And yes, I hope these murderers get Life for the Life they took.   That's what I would like to see.  And deport them back to their homeland, once they get out of jail.
« Last Edit: June 16, 2010, 07:05:00 PM by jobo »


amIam

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Re: Honour Killings in Canada
« Reply #40 on: June 18, 2010, 02:07:59 PM »
I very much dislike this term ' honour killing'  Yes, fathers, sons, mothers and at times other close relatives murder a  young daughter, trying to escape the confines of their former culture.

It really slays me that those from other countries come here to Canada to supposedly begin new lives and bring young children.  And yet when those young children..always seems to be daughters, balk at the old traditional ways and at times are murdered by their fathers/brothers..it's called ' Honour Killing'   and (if) they are convicted, as in this case, they are sent to jail.. under 'honour killing'

There seems to me a sense of justification to the perps, with this honour killing distinction.  It should be classified as murder, plain and simple as this was the end result.

 

Concerned

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Re: Honour Killings in Canada
« Reply #41 on: June 18, 2010, 06:00:54 PM »
It would seem to me that if the country does not condone "honor killings" they can not use the term in a manner of justification when officially referring to the case. If the practice is not recognized in the community in which they reside or were located, then it is very inappropriate and discriminatory to use the term when officially referring to the case. In Canada, it is what it is...murder.

amIam

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Re: Honour Killings in Canada
« Reply #42 on: June 19, 2010, 04:54:56 PM »
There are two factors at play here.  One being child abuse and the other being murder.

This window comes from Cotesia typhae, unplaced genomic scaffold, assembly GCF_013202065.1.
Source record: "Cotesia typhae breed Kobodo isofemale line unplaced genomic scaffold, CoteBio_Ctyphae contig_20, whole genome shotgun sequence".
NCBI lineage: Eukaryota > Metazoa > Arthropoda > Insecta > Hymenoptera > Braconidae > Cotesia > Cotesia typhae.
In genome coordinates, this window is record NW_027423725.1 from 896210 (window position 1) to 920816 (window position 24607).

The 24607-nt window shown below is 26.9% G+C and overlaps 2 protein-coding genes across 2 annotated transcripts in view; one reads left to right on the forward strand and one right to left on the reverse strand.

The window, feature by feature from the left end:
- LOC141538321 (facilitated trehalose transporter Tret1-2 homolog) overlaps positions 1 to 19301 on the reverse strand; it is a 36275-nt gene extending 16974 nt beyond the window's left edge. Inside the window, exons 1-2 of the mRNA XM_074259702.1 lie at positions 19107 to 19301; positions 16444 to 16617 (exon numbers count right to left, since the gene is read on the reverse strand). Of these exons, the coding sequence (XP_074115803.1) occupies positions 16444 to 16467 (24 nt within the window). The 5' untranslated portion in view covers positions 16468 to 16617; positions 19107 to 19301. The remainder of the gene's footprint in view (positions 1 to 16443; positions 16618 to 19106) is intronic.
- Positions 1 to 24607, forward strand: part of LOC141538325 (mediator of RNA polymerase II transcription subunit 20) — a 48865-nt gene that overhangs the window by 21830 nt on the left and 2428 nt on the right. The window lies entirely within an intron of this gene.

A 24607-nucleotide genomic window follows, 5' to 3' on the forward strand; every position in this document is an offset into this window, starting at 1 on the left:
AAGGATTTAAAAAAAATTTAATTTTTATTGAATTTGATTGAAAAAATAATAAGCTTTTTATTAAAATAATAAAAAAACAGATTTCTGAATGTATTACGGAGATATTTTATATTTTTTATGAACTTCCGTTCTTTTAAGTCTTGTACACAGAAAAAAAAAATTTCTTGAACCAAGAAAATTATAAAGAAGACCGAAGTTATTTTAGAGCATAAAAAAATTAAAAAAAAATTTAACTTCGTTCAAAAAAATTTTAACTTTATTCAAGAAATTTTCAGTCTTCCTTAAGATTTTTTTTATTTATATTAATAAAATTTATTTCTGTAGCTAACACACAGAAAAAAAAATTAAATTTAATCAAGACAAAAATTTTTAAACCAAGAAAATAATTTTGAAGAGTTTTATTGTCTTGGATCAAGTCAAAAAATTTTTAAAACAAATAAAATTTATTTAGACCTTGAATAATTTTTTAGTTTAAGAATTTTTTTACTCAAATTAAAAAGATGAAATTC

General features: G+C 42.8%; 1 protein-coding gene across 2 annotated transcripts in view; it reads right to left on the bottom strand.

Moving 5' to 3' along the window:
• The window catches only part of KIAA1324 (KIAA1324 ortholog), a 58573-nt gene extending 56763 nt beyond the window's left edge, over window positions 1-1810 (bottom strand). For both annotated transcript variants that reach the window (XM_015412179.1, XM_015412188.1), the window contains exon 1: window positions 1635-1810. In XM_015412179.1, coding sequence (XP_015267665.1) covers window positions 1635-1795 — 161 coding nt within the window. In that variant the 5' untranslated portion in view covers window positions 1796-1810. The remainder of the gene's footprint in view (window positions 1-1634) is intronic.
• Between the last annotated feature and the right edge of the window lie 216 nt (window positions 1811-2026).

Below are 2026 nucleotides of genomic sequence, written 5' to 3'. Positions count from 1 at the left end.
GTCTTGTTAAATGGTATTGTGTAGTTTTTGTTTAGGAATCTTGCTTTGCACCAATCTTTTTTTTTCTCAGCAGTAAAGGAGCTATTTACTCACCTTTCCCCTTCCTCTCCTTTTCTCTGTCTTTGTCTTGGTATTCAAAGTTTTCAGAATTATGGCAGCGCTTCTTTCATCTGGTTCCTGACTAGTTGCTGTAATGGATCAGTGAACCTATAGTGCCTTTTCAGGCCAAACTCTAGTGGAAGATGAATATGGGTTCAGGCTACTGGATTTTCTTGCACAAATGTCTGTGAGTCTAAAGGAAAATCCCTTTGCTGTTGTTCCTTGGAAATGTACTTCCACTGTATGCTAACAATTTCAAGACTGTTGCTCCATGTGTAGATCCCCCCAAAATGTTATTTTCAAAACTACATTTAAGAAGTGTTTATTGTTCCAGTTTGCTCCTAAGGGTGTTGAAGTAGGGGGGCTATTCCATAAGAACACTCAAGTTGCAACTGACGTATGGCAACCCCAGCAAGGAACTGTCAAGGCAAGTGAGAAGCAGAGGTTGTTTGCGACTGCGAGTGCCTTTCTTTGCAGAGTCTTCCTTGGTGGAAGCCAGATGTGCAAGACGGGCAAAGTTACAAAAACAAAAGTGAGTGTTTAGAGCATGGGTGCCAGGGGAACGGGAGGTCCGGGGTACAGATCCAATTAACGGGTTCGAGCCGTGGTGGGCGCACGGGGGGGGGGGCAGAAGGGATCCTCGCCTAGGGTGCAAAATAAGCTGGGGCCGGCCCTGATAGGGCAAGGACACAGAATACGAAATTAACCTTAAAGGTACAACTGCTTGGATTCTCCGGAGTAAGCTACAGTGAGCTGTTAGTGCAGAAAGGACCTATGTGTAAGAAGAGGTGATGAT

Honour killing?  To use this term is a travisty to our country.  And to qualify the abuse and death of a child by this distinction, is a further travesty. 

Brings to mind abuse by way of the Catholic Church over all these years. 

Oh well, I guess we should just excuse both away, eh?  One being, ( re degerate priest's abuse) as physical/ sexual abuse against children who had no voice. And as well Native children who were plucked from their homes and placed in abusive Catholic institutions for the only reasons as they were considered heathens.

Ah, and now we have "Honour Killings"   I guess it's a step forward regarding admittance.   

solvy

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Re: Honour Killings in Canada
« Reply #43 on: October 20, 2011, 09:35:17 PM »

jobo

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Re: Honour Killings in Canada
« Reply #44 on: October 21, 2011, 06:51:32 AM »
There is lots of talk about the women that are abused so horribly in some cultures, like in the post Solvy just posted.   How do these misguided men think they come across when their thinking is the 'Woman, girl' is bringing dishonour to the family when dating young men.....BUT daddy thinks it's okay to MURDER them.  I think sitting in jail for the rest of your life would bring Dishonour to your family.   

This crime in Kingston is very sad.   These girls tried to get help and didn't get it, and now they are dead.  Talk is always to educate the women as to their rights, but I am thinking the young men also need help so they don't follow their dad's footsteps.   The son in this murder helped, so now he also goes to jail, and what was he?  20?   

A family like this should have stayed in Afghanistan, as the Western Culture is too 'free and easy' for their strict (and insane, In my opinion) belief system.    Their children suffer terribly if they are drawn to what Canadian Kids do, rather than abide by their parent's strict rules.  How torn some of them must be.   It can't be easy for them.
In this case, seems like the girl's were reaching out for help, but it didn't come soon enough for them....I wonder what their counsellors have to say now that this happened to the girls.